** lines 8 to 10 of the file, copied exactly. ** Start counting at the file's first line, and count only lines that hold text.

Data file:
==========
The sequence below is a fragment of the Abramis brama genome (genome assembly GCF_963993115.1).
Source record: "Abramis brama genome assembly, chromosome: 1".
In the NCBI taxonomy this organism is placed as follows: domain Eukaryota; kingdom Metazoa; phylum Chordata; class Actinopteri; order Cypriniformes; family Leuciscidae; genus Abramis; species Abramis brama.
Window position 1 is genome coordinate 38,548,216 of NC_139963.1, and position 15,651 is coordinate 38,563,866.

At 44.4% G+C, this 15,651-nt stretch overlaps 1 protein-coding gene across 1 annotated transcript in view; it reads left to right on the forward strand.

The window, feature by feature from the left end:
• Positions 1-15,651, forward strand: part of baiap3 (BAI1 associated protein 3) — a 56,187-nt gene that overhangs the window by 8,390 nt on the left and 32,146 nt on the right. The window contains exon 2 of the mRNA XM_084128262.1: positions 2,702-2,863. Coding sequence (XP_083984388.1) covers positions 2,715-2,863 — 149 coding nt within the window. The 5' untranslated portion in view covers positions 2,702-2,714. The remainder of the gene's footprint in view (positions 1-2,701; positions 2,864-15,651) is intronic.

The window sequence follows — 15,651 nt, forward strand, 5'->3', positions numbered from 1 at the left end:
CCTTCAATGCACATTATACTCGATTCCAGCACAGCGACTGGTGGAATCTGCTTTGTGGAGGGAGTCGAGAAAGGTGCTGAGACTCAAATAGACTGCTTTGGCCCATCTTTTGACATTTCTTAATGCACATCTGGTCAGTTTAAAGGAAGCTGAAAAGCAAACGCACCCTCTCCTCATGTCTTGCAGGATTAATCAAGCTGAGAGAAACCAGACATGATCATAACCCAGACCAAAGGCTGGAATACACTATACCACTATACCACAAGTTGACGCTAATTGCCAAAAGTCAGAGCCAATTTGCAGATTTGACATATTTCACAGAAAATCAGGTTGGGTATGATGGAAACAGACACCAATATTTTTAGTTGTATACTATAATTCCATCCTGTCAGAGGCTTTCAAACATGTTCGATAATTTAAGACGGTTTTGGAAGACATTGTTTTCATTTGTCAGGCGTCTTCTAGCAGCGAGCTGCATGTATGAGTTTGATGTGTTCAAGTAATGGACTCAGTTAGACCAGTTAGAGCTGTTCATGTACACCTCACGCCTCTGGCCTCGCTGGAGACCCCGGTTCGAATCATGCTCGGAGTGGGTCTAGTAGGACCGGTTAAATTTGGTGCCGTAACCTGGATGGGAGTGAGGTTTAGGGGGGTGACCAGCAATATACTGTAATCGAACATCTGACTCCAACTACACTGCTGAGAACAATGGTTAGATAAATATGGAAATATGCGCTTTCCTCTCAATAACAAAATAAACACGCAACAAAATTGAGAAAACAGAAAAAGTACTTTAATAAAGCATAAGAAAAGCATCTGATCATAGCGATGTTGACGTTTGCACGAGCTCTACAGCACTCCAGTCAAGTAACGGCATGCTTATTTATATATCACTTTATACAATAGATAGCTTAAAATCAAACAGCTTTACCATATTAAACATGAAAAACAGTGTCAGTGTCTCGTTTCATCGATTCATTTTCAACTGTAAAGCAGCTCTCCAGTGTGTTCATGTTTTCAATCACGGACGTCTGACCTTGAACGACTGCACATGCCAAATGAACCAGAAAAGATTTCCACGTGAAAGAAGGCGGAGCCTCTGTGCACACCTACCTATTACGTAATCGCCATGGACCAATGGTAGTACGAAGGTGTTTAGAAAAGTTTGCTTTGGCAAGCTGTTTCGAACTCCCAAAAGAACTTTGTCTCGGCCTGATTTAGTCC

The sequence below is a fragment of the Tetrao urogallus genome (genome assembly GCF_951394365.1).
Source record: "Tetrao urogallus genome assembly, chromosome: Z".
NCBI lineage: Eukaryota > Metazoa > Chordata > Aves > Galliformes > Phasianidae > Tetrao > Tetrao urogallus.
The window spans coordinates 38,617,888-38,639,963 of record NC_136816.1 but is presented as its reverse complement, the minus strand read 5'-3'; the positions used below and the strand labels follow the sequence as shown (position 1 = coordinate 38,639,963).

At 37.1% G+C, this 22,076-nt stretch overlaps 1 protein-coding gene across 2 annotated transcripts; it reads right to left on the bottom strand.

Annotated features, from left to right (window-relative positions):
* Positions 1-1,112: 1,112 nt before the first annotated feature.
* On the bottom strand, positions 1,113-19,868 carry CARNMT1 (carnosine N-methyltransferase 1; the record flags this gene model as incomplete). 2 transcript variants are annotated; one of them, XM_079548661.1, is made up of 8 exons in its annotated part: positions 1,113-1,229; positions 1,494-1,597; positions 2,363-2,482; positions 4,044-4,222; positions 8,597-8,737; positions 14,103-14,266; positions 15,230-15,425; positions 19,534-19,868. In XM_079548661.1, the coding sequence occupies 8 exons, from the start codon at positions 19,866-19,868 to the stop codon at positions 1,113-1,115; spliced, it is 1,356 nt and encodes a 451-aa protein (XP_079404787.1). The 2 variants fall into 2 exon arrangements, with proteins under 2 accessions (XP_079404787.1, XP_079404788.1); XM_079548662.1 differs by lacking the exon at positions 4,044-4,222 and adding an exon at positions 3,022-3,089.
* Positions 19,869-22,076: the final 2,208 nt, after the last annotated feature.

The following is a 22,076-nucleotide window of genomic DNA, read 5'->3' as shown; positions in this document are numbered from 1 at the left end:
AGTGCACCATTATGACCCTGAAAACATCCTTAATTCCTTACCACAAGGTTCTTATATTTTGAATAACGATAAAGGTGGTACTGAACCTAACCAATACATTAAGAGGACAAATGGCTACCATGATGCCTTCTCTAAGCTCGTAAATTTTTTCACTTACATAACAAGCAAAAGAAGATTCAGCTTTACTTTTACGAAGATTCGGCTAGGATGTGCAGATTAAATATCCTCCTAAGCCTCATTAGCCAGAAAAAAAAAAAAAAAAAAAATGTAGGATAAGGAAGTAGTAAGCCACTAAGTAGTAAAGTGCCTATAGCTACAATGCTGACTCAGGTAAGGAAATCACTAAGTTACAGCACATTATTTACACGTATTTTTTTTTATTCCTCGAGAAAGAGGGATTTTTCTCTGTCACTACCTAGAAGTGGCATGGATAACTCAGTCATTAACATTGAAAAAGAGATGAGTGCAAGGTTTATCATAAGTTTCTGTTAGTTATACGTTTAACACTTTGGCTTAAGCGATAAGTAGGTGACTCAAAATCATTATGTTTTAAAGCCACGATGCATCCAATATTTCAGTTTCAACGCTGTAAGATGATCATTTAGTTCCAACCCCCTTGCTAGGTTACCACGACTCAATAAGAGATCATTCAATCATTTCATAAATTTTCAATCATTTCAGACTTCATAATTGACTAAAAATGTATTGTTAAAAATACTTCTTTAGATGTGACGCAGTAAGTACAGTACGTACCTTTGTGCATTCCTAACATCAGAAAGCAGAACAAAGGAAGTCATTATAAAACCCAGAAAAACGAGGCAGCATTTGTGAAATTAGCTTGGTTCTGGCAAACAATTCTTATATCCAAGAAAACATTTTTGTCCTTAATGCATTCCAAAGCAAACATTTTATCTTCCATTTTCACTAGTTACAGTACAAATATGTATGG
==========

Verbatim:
The window sequence follows — 15,651 nt, forward strand, 5'->3', positions numbered from 1 at the left end:
CCTTCAATGCACATTATACTCGATTCCAGCACAGCGACTGGTGGAATCTGCTTTGTGGAGGGAGTCGAGAAAGGTGCTGAGACTCAAATAGACTGCTTTGGCCCATCTTTTGACATTTCTTAATGCACATCTGGTCAGTTTAAAGGAAGCTGAAAAGCAAACGCACCCTCTCCTCATGTCTTGCAGGATTAATCAAGCTGAGAGAAACCAGACATGATCATAACCCAGACCAAAGGCTGGAATACACTATACCACTATACCACAAGTTGACGCTAATTGCCAAAAGTCAGAGCCAATTTGCAGATTTGACATATTTCACAGAAAATCAGGTTGGGTATGATGGAAACAGACACCAATATTTTTAGTTGTATACTATAATTCCATCCTGTCAGAGGCTTTCAAACATGTTCGATAATTTAAGACGGTTTTGGAAGACATTGTTTTCATTTGTCAGGCGTCTTCTAGCAGCGAGCTGCATGTATGAGTTTGATGTGTTCAAGTAATGGACTCAGTTAGACCAGTTAGAGCTGTTCATGTACACCTCACGCCTCTGGCCTCGCTGGAGACCCCGGTTCGAATCATGCTCGGAGTGGGTCTAGTAGGACCGGTTAAATTTGGTGCCGTAACCTGGATGGGAGTGAGGTTTAGGGGGGTGACCAGCAATATACTGTAATCGAACATCTGACTCCAACTACACTGCTGAGAACAATGGTTAGATAAATATGGAAATATGCGCTTTCCTCTCAATAACAAAATAAACACGCAACAAAATTGAGAAAACAGAAAAAGTACTTTAATAAAGCATAAGAAAAGCATCTGATCATAGCGATGTTGACGTTTGCACGAGCTCTACAGCACTCCAGTCAAGTAACGGCATGCTTATTTATATATCACTTTATACAATAGATAGCTTAAAATCAAACAGCTTTACCATATTAAACATGAAAAACAGTGTCAGTGTCTCGTTTCATCGATTCATTTTCAACTGTAAAGCAGCTCTCCAGTGTGTTCATGTTTTCAATCACGGACGTCTGACCTTGAACGACTGCACATGCCAAATGAACCAGAAAAGATTTCCACGTGAAAGAAGGCGGAGCCTCTGTGCACACCTACCTATTACGTAATCGCCATGGACCAATGGTAGTACGAAGGTGTTTAGAAAAGTTTGCTTTGGCAAGCTGTTTCGAACTCCCAAAAGAACTTTGTCTCGGCCTGATTTAGTCC

The sequence below is a fragment of the Tetrao urogallus genome (genome assembly GCF_951394365.1).